David Gordon has kindly shared the fascinating story of how his father, Huntly Gordon, injured by shrapnel during the First World War, was helped back to recovery, and had his faith in humankind restored thanks to the kindness of a young girl from Tavistock:
David Gordon has recently published a new edition of his father’s delightful and moving WW1 memoir, ‘The Unreturning Army’. In the course of researching his archive he came across a letter in childish copperplate writing, which initially made no sense – until he discovered the background story, as follows:
“In summer 1918 he was in hospital in Boulogne, only slowly recovering from near-fatal shrapnel injuries and septicaemia. After one of several harrowing operations to try and find the cause of the infection in his chest cavity, he was so sickened by the chloroform anaesthetic that he couldn’t keep any food down. Eventually (after two days) he tried a boiled egg, and his appetite began to return. The egg had the address of a schoolgirl on it, and he wrote to thank her. She wrote back, and he noted that this simple act of kindness had restored his faith in human nature; it seems to have been a significant moment in his recovery.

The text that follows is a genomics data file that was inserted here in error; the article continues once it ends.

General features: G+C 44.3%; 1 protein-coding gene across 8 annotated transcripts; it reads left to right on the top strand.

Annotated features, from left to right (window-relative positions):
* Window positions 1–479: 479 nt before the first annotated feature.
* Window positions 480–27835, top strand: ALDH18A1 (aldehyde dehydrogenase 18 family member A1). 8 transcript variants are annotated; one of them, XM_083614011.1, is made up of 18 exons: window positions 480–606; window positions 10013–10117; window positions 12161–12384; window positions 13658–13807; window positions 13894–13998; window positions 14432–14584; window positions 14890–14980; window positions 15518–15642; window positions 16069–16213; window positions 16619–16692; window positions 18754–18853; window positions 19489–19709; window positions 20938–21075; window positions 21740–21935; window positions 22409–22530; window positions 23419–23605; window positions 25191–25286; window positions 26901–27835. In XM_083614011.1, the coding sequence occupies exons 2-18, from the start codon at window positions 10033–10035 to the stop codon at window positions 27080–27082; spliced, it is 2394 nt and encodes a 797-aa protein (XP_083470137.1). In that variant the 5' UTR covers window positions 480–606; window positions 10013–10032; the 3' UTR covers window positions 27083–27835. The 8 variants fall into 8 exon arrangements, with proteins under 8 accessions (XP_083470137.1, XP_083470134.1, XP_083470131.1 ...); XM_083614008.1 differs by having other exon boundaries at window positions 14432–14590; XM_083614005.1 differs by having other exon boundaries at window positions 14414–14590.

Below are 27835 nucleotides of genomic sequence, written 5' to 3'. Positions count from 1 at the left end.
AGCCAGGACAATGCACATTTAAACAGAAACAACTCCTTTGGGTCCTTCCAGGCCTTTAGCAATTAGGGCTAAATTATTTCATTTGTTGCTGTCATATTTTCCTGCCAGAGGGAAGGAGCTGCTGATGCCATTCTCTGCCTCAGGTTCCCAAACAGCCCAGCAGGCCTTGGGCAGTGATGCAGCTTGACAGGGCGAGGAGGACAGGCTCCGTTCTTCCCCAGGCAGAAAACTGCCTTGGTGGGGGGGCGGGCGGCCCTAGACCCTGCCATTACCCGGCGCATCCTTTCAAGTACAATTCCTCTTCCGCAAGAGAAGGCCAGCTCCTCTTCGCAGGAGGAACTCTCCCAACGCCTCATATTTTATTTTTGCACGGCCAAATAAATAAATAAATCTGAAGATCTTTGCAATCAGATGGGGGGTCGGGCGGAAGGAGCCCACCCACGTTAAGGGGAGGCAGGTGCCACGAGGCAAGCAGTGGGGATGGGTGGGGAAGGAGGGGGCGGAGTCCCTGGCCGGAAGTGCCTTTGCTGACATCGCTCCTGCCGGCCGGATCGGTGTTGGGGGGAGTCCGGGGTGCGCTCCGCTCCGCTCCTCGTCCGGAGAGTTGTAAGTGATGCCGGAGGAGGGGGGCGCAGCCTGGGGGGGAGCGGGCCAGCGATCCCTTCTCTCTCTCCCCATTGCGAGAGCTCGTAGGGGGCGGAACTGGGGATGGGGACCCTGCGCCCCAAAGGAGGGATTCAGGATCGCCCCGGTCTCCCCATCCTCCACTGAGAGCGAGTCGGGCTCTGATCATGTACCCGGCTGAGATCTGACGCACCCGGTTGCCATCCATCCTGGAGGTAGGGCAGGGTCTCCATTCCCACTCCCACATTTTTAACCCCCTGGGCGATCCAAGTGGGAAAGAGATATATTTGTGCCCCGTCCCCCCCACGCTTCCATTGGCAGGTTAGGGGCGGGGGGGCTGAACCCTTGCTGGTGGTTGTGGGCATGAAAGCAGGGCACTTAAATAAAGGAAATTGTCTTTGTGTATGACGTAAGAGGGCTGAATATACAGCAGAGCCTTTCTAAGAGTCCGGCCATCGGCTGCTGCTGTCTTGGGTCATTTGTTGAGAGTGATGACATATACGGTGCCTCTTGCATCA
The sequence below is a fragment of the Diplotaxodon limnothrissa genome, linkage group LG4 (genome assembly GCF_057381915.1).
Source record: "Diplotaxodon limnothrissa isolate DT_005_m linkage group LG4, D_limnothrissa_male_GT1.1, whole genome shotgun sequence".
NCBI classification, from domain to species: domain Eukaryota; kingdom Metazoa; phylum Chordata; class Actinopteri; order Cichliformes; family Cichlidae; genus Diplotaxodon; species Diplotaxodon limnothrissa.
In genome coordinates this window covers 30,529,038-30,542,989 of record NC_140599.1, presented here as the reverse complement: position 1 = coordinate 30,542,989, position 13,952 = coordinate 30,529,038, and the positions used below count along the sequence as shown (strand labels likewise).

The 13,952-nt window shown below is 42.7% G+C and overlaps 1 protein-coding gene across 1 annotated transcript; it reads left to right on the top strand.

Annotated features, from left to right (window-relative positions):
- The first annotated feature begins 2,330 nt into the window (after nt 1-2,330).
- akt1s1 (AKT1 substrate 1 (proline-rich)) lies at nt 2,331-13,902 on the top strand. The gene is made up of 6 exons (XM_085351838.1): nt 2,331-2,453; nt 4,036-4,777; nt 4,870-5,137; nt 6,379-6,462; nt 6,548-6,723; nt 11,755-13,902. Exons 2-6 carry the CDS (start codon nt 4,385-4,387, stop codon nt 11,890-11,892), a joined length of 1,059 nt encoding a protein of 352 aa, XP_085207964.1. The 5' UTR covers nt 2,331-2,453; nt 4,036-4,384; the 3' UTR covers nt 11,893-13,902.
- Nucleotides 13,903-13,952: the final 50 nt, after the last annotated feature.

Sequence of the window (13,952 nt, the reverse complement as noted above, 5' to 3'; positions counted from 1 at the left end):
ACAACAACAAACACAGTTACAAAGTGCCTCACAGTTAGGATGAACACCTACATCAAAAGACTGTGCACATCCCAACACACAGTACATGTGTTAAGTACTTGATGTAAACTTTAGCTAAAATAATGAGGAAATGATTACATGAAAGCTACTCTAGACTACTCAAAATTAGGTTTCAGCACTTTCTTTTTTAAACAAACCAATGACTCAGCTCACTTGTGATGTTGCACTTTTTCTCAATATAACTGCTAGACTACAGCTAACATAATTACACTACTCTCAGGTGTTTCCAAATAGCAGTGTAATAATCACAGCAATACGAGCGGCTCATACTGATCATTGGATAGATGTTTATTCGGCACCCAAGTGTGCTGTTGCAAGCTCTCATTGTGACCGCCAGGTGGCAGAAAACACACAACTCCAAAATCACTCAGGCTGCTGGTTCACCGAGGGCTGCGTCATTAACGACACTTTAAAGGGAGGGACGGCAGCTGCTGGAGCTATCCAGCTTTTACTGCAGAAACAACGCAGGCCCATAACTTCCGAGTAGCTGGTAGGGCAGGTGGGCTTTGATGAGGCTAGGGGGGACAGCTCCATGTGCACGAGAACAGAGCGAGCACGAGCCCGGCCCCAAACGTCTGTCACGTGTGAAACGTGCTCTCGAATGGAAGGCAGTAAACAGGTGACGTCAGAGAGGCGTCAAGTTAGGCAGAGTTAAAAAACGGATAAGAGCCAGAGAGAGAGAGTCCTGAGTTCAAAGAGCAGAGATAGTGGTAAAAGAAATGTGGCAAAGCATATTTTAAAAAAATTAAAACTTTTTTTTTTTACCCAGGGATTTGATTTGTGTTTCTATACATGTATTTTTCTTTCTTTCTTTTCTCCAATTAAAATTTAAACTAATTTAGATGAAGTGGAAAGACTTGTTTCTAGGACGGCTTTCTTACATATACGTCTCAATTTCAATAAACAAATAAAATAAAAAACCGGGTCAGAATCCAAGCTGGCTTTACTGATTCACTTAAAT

Dorothy Bailey of Tavistock cannot still be alive, (she would be 104); but we have her address from the letter, and I’d be interested to see if any of her relatives are still alive. It isn’t mentioned in the book, but if you’re looking for a really good, personal account of ‘what it was like’ to be there, I do recommend a read!
My father was a Scot, whose connection with Devon is that he spent the last five years of his life at Hawkchurch, near Axminster. In a way that is what makes the story extra poignant: the ‘kindness of strangers’ not even someone with whom he might feel some geographical tie, made Dorothy’s gesture even more powerful.
He came within an ace of dying in April 1918 – his mother was summoned from Edinburgh to Boulogne Hospital, and arrived just in time: “they had struggled to keep him going through the night”; and there can be no doubt that her iron will and
strong maternal presence gave him the support that he needed to battle on. Apart from two smashed ribs he was ‘structurally’ intact: but the septicaemia so nearly killed him that it was over two months before he could stand up for the first time. That egg seems to have been one of the significant turning points in his recovery.
My father’s memoir, which I spent much of last year editing, now includes a ‘Postscript’ chapter describing this recovery from his injuries – mental and physical.”
‘The Unreturning Army’ by Huntly Gordon is published by Doubleday (part of Random House) and coming out in paperback in November. Reviewing it in The Times, Alan Mallinson said “one of the best… Honest, intelligent and vivid, as fresh as if written yesterday”. The book doesn’t seem to have had the same coverage as the blockbusters by other authors such as Max Hastings, Jeremy Paxman and Co. But none of them were written by someone who was actually there!
David Gordon, email@example.com
Click here to see a related article on the BBC World War One website.